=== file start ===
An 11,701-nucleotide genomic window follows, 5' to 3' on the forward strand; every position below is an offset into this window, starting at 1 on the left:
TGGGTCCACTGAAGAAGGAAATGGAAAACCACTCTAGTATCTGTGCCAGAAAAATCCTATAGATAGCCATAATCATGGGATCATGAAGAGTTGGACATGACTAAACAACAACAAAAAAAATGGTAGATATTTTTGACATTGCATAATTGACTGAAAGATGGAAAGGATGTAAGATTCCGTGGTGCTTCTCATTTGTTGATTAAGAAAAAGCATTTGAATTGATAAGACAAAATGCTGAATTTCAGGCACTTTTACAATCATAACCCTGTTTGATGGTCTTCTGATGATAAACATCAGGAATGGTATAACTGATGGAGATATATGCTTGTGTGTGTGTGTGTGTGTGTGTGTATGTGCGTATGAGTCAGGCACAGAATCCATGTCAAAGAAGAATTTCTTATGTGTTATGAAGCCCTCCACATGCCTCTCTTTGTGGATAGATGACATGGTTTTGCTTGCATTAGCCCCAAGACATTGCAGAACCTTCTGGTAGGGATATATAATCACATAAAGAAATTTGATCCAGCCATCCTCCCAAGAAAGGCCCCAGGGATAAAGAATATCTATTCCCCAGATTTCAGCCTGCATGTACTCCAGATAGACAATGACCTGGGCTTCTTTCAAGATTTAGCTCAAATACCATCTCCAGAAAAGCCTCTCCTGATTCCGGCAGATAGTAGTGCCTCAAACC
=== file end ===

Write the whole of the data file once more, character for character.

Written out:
An 11,701-nucleotide genomic window follows, 5' to 3' on the forward strand; every position below is an offset into this window, starting at 1 on the left:
TGGGTCCACTGAAGAAGGAAATGGAAAACCACTCTAGTATCTGTGCCAGAAAAATCCTATAGATAGCCATAATCATGGGATCATGAAGAGTTGGACATGACTAAACAACAACAAAAAAAATGGTAGATATTTTTGACATTGCATAATTGACTGAAAGATGGAAAGGATGTAAGATTCCGTGGTGCTTCTCATTTGTTGATTAAGAAAAAGCATTTGAATTGATAAGACAAAATGCTGAATTTCAGGCACTTTTACAATCATAACCCTGTTTGATGGTCTTCTGATGATAAACATCAGGAATGGTATAACTGATGGAGATATATGCTTGTGTGTGTGTGTGTGTGTGTGTGTATGTGCGTATGAGTCAGGCACAGAATCCATGTCAAAGAAGAATTTCTTATGTGTTATGAAGCCCTCCACATGCCTCTCTTTGTGGATAGATGACATGGTTTTGCTTGCATTAGCCCCAAGACATTGCAGAACCTTCTGGTAGGGATATATAATCACATAAAGAAATTTGATCCAGCCATCCTCCCAAGAAAGGCCCCAGGGATAAAGAATATCTATTCCCCAGATTTCAGCCTGCATGTACTCCAGATAGACAATGACCTGGGCTTCTTTCAAGATTTAGCTCAAATACCATCTCCAGAAAAGCCTCTCCTGATTCCGGCAGATAGTAGTGCCTCAAACC